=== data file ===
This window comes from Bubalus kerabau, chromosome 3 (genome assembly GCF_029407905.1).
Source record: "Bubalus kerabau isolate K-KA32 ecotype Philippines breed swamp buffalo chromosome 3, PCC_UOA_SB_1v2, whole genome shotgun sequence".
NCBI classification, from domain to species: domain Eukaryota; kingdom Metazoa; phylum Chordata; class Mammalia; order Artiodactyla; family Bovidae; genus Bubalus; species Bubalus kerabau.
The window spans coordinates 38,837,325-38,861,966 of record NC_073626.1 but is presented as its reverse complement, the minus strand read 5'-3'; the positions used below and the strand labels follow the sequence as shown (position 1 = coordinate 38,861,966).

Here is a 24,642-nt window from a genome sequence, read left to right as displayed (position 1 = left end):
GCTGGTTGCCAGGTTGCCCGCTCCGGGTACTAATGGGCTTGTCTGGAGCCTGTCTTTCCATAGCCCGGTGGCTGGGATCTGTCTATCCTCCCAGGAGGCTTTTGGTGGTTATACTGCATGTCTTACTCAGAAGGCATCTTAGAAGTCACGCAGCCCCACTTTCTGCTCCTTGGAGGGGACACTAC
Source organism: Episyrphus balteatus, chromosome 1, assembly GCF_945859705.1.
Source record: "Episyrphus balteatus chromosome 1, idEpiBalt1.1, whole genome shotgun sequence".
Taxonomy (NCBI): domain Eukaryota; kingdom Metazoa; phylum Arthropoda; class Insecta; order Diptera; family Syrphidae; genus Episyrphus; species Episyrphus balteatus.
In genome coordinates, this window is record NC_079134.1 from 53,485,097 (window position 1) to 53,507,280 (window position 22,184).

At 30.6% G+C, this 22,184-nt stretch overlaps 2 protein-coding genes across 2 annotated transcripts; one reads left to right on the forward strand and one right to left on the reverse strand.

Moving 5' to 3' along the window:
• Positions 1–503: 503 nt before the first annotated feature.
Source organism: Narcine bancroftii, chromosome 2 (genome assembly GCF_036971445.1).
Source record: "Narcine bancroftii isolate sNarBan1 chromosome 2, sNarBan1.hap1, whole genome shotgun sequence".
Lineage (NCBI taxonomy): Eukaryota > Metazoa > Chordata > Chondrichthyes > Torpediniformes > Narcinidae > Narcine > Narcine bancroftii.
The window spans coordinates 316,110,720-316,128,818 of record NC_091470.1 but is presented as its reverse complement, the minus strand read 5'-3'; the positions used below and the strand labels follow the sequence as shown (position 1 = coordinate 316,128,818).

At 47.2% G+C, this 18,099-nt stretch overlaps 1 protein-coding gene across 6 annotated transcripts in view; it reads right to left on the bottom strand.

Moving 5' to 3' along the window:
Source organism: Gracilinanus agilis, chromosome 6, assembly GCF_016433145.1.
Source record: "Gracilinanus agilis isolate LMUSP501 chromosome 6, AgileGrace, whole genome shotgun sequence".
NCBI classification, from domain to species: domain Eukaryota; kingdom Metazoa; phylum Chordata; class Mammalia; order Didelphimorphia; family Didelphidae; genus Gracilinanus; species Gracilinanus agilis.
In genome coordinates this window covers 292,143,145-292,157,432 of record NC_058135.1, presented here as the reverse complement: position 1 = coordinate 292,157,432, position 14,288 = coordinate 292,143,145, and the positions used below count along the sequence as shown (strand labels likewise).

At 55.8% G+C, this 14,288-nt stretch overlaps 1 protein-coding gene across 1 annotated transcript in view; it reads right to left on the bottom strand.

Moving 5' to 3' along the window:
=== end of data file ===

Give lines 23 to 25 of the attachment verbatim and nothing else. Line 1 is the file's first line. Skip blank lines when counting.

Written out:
In genome coordinates this window covers 292,143,145-292,157,432 of record NC_058135.1, presented here as the reverse complement: position 1 = coordinate 292,157,432, position 14,288 = coordinate 292,143,145, and the positions used below count along the sequence as shown (strand labels likewise).

At 55.8% G+C, this 14,288-nt stretch overlaps 1 protein-coding gene across 1 annotated transcript in view; it reads right to left on the bottom strand.

Moving 5' to 3' along the window: